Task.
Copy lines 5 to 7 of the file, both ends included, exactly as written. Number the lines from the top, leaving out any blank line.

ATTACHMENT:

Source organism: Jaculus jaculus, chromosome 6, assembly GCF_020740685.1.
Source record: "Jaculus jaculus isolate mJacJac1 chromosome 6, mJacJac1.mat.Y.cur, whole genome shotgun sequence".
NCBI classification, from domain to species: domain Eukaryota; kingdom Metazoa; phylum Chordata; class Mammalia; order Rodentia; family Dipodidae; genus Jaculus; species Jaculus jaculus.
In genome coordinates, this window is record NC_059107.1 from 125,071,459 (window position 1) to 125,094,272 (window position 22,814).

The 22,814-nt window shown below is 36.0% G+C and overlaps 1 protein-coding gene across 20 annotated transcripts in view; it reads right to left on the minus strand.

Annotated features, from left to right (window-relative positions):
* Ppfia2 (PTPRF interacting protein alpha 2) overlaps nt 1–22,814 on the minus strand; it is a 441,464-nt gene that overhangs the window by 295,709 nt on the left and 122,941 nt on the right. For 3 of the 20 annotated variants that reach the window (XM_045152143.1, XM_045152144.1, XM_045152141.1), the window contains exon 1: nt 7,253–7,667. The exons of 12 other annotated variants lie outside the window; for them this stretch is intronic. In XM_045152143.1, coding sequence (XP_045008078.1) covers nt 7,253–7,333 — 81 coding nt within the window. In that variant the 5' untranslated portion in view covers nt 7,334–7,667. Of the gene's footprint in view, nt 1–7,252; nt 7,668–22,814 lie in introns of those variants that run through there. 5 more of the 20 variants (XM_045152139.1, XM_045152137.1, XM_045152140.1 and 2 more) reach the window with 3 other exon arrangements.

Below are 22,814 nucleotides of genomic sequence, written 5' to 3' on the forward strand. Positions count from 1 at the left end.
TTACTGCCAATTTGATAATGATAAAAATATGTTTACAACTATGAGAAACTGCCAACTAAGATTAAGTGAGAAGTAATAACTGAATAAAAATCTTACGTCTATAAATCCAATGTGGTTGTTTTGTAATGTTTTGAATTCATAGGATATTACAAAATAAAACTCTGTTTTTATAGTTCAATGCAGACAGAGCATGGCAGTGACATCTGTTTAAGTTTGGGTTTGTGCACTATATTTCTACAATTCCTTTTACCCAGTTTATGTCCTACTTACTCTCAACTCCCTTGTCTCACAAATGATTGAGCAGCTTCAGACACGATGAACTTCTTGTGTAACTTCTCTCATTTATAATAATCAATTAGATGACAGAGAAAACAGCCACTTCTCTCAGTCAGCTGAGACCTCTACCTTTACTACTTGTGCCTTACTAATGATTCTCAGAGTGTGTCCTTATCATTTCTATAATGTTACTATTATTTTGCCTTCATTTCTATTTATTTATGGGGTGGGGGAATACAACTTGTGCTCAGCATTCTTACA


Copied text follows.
The 22,814-nt window shown below is 36.0% G+C and overlaps 1 protein-coding gene across 20 annotated transcripts in view; it reads right to left on the minus strand.

Annotated features, from left to right (window-relative positions):
* Ppfia2 (PTPRF interacting protein alpha 2) overlaps nt 1–22,814 on the minus strand; it is a 441,464-nt gene that overhangs the window by 295,709 nt on the left and 122,941 nt on the right. For 3 of the 20 annotated variants that reach the window (XM_045152143.1, XM_045152144.1, XM_045152141.1), the window contains exon 1: nt 7,253–7,667. The exons of 12 other annotated variants lie outside the window; for them this stretch is intronic. In XM_045152143.1, coding sequence (XP_045008078.1) covers nt 7,253–7,333 — 81 coding nt within the window. In that variant the 5' untranslated portion in view covers nt 7,334–7,667. Of the gene's footprint in view, nt 1–7,252; nt 7,668–22,814 lie in introns of those variants that run through there. 5 more of the 20 variants (XM_045152139.1, XM_045152137.1, XM_045152140.1 and 2 more) reach the window with 3 other exon arrangements.